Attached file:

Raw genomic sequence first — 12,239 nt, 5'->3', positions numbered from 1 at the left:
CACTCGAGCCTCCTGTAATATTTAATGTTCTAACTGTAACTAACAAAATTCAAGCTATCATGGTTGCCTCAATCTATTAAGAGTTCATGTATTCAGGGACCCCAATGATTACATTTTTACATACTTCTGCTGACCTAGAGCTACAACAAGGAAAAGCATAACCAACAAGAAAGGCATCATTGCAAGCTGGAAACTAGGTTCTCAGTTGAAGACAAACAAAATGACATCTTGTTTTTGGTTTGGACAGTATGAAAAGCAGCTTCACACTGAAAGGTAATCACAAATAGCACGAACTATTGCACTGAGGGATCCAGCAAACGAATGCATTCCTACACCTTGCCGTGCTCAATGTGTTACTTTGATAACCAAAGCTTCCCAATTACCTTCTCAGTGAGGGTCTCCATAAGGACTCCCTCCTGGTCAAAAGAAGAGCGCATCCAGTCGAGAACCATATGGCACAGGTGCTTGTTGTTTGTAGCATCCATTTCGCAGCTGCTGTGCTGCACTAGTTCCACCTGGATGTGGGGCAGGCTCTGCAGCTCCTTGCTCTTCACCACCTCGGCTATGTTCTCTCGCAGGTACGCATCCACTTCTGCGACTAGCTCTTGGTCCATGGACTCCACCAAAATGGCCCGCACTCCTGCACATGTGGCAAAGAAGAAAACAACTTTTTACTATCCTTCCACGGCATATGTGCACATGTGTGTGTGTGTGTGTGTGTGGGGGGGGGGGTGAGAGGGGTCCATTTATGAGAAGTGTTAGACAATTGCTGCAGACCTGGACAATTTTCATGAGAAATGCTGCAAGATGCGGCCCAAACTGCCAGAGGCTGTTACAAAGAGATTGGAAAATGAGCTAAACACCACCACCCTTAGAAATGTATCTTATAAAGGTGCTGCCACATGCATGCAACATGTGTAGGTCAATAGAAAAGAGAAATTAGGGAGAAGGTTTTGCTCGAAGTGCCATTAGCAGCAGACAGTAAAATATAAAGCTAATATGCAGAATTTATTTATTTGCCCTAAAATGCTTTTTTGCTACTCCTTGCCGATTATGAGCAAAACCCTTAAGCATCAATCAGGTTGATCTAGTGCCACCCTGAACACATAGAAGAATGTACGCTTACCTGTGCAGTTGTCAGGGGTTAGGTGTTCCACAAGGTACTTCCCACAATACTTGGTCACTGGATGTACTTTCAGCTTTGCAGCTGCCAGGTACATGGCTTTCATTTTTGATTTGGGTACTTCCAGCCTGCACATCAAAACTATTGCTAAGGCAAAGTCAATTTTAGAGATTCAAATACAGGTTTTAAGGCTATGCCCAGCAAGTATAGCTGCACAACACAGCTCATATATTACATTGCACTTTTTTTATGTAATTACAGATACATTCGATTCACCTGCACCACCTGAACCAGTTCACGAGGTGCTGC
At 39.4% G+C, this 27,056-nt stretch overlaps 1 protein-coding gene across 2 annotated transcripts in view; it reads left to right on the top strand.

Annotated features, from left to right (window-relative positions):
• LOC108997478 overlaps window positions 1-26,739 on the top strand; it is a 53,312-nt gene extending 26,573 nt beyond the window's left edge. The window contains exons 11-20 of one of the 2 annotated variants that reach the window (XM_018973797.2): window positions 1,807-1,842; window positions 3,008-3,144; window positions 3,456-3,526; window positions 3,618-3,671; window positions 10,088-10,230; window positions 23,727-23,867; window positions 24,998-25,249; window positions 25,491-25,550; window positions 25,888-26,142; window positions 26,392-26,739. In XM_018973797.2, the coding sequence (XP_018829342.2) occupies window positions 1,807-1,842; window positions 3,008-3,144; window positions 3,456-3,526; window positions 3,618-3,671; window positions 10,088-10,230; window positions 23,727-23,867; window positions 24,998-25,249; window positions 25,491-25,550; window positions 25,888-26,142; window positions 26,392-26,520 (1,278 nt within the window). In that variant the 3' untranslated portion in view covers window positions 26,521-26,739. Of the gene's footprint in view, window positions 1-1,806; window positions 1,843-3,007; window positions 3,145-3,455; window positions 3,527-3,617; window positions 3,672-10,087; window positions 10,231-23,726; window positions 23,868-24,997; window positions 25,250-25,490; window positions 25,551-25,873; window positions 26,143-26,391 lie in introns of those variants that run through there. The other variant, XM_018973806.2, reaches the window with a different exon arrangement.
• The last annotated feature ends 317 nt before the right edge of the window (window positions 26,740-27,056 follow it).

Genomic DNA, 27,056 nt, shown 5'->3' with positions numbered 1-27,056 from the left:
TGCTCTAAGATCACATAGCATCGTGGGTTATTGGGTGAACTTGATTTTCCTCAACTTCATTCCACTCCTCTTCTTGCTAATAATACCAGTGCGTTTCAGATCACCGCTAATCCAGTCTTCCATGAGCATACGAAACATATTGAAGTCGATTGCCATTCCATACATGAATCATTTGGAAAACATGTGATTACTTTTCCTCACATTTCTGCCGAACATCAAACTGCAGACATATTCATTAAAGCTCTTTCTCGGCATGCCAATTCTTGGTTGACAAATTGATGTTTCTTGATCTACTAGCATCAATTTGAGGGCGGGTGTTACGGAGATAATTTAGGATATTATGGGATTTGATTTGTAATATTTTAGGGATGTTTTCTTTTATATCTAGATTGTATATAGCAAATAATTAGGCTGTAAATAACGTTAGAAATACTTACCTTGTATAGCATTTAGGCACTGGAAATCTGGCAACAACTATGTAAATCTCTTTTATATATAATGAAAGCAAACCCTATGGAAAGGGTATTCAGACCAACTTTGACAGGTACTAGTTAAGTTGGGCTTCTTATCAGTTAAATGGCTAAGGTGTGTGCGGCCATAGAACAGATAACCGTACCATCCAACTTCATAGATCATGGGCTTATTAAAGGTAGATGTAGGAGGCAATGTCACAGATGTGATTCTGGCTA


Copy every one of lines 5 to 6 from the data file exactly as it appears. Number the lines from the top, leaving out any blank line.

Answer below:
• LOC108997478 overlaps window positions 1-26,739 on the top strand; it is a 53,312-nt gene extending 26,573 nt beyond the window's left edge. The window contains exons 11-20 of one of the 2 annotated variants that reach the window (XM_018973797.2): window positions 1,807-1,842; window positions 3,008-3,144; window positions 3,456-3,526; window positions 3,618-3,671; window positions 10,088-10,230; window positions 23,727-23,867; window positions 24,998-25,249; window positions 25,491-25,550; window positions 25,888-26,142; window positions 26,392-26,739. In XM_018973797.2, the coding sequence (XP_018829342.2) occupies window positions 1,807-1,842; window positions 3,008-3,144; window positions 3,456-3,526; window positions 3,618-3,671; window positions 10,088-10,230; window positions 23,727-23,867; window positions 24,998-25,249; window positions 25,491-25,550; window positions 25,888-26,142; window positions 26,392-26,520 (1,278 nt within the window). In that variant the 3' untranslated portion in view covers window positions 26,521-26,739. Of the gene's footprint in view, window positions 1-1,806; window positions 1,843-3,007; window positions 3,145-3,455; window positions 3,527-3,617; window positions 3,672-10,087; window positions 10,231-23,726; window positions 23,868-24,997; window positions 25,250-25,490; window positions 25,551-25,873; window positions 26,143-26,391 lie in introns of those variants that run through there. The other variant, XM_018973806.2, reaches the window with a different exon arrangement.
• The last annotated feature ends 317 nt before the right edge of the window (window positions 26,740-27,056 follow it).